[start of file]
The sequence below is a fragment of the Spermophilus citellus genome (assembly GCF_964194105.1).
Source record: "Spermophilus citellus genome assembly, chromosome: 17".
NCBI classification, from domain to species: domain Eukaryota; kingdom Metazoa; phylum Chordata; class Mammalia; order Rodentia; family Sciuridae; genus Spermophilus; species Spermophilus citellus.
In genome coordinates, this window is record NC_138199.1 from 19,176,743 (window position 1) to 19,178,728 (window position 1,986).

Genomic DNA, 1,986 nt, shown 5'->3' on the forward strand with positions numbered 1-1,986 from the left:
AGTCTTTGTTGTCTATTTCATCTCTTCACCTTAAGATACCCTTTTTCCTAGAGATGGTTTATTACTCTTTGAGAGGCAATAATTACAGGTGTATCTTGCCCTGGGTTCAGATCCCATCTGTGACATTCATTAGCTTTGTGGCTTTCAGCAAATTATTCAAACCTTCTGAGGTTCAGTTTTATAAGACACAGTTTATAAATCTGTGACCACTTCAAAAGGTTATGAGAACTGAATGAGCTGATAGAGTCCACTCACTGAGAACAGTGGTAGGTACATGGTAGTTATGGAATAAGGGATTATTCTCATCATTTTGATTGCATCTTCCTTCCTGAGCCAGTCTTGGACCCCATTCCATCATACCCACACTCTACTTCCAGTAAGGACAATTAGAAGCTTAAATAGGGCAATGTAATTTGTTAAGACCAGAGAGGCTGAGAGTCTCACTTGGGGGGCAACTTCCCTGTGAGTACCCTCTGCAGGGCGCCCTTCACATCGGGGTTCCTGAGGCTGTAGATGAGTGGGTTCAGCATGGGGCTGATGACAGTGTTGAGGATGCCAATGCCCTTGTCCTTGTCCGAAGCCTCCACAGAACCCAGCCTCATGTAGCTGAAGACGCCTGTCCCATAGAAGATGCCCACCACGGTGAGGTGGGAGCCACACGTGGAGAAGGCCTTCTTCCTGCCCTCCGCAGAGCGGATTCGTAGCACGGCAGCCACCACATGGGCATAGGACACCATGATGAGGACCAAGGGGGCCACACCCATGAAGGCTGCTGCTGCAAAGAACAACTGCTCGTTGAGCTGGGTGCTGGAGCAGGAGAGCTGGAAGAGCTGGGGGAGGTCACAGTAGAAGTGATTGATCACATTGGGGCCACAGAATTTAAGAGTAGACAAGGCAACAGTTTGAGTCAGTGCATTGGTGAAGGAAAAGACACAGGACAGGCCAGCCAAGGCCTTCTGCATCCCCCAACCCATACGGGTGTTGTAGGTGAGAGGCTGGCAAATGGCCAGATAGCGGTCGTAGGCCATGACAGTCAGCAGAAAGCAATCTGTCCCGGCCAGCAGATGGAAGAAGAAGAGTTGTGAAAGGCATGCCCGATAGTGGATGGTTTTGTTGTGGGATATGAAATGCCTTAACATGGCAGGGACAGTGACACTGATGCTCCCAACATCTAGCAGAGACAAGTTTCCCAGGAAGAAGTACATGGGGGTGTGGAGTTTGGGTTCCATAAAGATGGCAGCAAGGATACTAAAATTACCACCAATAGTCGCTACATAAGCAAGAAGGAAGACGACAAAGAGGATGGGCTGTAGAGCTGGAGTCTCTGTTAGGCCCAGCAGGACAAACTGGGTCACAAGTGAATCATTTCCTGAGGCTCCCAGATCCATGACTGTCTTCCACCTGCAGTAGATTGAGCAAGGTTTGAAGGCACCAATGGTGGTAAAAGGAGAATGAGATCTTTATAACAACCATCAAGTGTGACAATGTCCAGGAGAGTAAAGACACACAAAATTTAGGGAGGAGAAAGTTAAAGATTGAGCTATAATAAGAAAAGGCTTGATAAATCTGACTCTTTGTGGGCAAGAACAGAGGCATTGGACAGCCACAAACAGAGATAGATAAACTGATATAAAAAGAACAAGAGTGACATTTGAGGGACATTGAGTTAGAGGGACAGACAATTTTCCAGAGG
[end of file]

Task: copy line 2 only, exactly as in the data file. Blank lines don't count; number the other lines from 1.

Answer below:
Source record: "Spermophilus citellus genome assembly, chromosome: 17".